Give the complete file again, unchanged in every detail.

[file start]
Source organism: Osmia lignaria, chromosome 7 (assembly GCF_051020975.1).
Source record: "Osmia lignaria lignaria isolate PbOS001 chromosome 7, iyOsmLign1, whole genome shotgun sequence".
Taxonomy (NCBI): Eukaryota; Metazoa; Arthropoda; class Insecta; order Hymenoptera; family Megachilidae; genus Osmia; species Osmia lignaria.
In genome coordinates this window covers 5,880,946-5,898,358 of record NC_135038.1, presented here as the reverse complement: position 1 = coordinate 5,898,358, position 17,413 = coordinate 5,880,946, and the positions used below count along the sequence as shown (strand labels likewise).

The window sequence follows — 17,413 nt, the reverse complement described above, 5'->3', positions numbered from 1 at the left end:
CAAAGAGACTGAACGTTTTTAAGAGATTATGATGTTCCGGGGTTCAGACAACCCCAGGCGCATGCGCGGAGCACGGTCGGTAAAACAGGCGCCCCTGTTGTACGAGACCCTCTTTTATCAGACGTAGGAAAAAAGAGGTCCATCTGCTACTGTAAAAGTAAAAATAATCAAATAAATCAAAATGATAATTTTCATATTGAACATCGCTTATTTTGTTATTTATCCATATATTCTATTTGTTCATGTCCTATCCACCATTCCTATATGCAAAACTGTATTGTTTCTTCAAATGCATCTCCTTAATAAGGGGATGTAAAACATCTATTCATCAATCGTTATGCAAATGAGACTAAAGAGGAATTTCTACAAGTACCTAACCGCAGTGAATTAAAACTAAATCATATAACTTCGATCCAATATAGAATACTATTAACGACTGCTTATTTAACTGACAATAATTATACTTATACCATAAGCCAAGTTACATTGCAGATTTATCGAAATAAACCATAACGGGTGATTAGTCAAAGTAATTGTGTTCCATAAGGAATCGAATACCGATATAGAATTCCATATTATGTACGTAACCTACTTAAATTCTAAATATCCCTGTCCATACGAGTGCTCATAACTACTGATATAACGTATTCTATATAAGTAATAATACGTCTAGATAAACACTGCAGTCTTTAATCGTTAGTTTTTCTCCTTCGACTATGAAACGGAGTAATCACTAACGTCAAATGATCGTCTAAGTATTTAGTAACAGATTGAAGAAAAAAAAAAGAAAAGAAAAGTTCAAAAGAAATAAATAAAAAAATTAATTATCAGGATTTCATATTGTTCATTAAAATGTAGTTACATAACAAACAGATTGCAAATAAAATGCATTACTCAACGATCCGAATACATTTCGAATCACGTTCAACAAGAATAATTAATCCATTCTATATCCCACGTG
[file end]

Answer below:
Source organism: Osmia lignaria, chromosome 7 (assembly GCF_051020975.1).
Source record: "Osmia lignaria lignaria isolate PbOS001 chromosome 7, iyOsmLign1, whole genome shotgun sequence".
Taxonomy (NCBI): Eukaryota; Metazoa; Arthropoda; class Insecta; order Hymenoptera; family Megachilidae; genus Osmia; species Osmia lignaria.
In genome coordinates this window covers 5,880,946-5,898,358 of record NC_135038.1, presented here as the reverse complement: position 1 = coordinate 5,898,358, position 17,413 = coordinate 5,880,946, and the positions used below count along the sequence as shown (strand labels likewise).

The window sequence follows — 17,413 nt, the reverse complement described above, 5'->3', positions numbered from 1 at the left end:
CAAAGAGACTGAACGTTTTTAAGAGATTATGATGTTCCGGGGTTCAGACAACCCCAGGCGCATGCGCGGAGCACGGTCGGTAAAACAGGCGCCCCTGTTGTACGAGACCCTCTTTTATCAGACGTAGGAAAAAAGAGGTCCATCTGCTACTGTAAAAGTAAAAATAATCAAATAAATCAAAATGATAATTTTCATATTGAACATCGCTTATTTTGTTATTTATCCATATATTCTATTTGTTCATGTCCTATCCACCATTCCTATATGCAAAACTGTATTGTTTCTTCAAATGCATCTCCTTAATAAGGGGATGTAAAACATCTATTCATCAATCGTTATGCAAATGAGACTAAAGAGGAATTTCTACAAGTACCTAACCGCAGTGAATTAAAACTAAATCATATAACTTCGATCCAATATAGAATACTATTAACGACTGCTTATTTAACTGACAATAATTATACTTATACCATAAGCCAAGTTACATTGCAGATTTATCGAAATAAACCATAACGGGTGATTAGTCAAAGTAATTGTGTTCCATAAGGAATCGAATACCGATATAGAATTCCATATTATGTACGTAACCTACTTAAATTCTAAATATCCCTGTCCATACGAGTGCTCATAACTACTGATATAACGTATTCTATATAAGTAATAATACGTCTAGATAAACACTGCAGTCTTTAATCGTTAGTTTTTCTCCTTCGACTATGAAACGGAGTAATCACTAACGTCAAATGATCGTCTAAGTATTTAGTAACAGATTGAAGAAAAAAAAAAGAAAAGAAAAGTTCAAAAGAAATAAATAAAAAAATTAATTATCAGGATTTCATATTGTTCATTAAAATGTAGTTACATAACAAACAGATTGCAAATAAAATGCATTACTCAACGATCCGAATACATTTCGAATCACGTTCAACAAGAATAATTAATCCATTCTATATCCCACGTG